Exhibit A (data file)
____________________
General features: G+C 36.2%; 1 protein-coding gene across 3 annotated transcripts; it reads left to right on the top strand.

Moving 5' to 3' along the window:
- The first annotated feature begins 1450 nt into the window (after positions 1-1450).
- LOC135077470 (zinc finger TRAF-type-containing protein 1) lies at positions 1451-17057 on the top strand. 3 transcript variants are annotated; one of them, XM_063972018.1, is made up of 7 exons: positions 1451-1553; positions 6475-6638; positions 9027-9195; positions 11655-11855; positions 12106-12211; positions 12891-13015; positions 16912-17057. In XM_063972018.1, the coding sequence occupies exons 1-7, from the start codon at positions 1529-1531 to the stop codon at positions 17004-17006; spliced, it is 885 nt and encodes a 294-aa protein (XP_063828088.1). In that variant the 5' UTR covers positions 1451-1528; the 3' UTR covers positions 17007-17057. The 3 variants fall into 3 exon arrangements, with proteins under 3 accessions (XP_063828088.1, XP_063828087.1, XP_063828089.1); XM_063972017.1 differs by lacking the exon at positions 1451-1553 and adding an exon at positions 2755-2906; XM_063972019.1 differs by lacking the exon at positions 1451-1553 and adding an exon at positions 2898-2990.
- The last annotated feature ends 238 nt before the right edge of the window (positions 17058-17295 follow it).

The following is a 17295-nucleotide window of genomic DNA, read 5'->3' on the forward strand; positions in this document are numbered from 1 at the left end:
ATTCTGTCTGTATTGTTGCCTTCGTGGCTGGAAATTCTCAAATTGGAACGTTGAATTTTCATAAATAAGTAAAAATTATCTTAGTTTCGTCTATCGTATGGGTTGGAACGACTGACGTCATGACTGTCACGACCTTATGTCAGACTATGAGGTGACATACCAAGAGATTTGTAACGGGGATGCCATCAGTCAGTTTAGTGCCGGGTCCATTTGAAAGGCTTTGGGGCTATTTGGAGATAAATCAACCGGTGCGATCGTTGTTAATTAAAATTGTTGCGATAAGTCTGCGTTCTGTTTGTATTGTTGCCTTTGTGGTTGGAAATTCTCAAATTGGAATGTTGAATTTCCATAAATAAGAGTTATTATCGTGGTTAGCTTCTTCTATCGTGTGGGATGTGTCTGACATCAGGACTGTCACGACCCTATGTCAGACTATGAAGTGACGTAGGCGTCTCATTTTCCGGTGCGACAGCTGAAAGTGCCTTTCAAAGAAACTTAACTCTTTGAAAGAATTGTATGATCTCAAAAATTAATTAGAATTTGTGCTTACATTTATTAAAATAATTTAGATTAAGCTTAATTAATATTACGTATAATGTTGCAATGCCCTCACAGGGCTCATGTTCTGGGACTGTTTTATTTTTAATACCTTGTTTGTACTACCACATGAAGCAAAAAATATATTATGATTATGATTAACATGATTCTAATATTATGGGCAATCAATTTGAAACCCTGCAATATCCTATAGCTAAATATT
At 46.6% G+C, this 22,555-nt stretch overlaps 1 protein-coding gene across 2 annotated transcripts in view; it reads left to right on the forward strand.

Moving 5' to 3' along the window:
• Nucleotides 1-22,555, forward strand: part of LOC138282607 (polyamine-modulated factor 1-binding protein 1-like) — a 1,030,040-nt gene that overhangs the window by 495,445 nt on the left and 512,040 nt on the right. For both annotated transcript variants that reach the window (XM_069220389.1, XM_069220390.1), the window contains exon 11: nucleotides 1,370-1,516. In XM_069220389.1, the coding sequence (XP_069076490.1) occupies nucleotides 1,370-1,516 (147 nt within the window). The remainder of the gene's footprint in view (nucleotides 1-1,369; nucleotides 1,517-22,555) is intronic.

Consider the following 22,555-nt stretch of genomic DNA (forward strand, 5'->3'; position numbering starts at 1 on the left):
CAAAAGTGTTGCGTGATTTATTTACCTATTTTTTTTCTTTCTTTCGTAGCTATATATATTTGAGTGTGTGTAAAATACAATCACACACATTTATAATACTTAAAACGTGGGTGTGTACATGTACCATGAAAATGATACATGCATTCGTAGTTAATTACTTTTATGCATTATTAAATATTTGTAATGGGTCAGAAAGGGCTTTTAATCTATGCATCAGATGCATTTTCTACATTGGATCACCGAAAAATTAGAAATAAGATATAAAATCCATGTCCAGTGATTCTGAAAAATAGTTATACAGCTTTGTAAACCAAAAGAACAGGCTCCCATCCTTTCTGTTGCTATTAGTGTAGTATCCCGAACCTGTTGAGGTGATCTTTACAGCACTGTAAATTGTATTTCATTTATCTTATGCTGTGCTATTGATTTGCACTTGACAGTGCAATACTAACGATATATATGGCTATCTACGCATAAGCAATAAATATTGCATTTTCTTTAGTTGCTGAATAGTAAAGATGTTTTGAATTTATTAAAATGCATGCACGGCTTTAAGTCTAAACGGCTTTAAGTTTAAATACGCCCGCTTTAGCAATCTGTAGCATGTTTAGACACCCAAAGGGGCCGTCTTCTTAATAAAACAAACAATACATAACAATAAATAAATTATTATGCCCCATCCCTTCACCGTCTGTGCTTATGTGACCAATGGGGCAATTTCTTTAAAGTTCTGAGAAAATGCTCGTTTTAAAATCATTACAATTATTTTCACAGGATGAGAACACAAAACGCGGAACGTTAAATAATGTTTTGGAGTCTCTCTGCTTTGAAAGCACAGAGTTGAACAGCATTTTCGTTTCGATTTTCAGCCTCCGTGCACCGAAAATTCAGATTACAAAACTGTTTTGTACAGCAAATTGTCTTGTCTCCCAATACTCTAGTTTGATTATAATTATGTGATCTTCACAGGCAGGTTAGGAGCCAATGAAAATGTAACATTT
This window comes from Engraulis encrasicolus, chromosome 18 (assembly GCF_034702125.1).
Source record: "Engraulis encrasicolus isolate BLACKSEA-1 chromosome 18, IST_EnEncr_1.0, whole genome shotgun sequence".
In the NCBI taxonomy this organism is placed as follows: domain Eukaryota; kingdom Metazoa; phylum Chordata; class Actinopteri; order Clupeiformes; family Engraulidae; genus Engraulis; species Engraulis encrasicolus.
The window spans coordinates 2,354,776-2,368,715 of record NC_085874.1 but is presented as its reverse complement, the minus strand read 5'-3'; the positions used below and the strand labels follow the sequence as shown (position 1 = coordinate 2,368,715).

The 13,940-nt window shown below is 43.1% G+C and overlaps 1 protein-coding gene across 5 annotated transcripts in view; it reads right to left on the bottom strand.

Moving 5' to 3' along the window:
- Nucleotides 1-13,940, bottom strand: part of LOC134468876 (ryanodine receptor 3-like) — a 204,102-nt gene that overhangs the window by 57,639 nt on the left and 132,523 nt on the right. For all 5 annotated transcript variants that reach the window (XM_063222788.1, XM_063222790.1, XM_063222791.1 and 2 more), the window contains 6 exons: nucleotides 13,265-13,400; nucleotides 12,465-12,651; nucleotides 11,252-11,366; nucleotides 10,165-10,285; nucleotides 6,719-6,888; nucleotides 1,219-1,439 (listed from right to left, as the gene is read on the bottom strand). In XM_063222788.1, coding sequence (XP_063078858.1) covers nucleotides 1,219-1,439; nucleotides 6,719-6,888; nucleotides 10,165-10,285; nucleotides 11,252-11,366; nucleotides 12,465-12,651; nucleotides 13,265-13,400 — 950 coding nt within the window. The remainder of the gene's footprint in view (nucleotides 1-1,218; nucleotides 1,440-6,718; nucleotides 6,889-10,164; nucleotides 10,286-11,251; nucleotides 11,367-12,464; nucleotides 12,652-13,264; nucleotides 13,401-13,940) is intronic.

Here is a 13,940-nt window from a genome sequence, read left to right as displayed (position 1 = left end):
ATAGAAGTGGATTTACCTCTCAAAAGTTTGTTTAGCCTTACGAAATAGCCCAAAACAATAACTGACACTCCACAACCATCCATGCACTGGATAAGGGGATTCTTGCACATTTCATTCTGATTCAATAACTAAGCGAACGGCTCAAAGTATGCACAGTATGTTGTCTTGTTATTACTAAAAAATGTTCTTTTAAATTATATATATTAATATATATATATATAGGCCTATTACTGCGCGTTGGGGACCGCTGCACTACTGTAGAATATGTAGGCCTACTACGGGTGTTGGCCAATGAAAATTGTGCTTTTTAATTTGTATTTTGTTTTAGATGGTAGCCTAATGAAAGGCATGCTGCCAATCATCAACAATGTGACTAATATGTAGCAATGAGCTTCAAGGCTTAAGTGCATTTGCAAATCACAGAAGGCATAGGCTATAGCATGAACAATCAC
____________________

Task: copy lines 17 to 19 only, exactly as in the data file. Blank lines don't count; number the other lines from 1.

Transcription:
The 13,940-nt window shown below is 43.1% G+C and overlaps 1 protein-coding gene across 5 annotated transcripts in view; it reads right to left on the bottom strand.

Moving 5' to 3' along the window:
- Nucleotides 1-13,940, bottom strand: part of LOC134468876 (ryanodine receptor 3-like) — a 204,102-nt gene that overhangs the window by 57,639 nt on the left and 132,523 nt on the right. For all 5 annotated transcript variants that reach the window (XM_063222788.1, XM_063222790.1, XM_063222791.1 and 2 more), the window contains 6 exons: nucleotides 13,265-13,400; nucleotides 12,465-12,651; nucleotides 11,252-11,366; nucleotides 10,165-10,285; nucleotides 6,719-6,888; nucleotides 1,219-1,439 (listed from right to left, as the gene is read on the bottom strand). In XM_063222788.1, coding sequence (XP_063078858.1) covers nucleotides 1,219-1,439; nucleotides 6,719-6,888; nucleotides 10,165-10,285; nucleotides 11,252-11,366; nucleotides 12,465-12,651; nucleotides 13,265-13,400 — 950 coding nt within the window. The remainder of the gene's footprint in view (nucleotides 1-1,218; nucleotides 1,440-6,718; nucleotides 6,889-10,164; nucleotides 10,286-11,251; nucleotides 11,367-12,464; nucleotides 12,652-13,264; nucleotides 13,401-13,940) is intronic.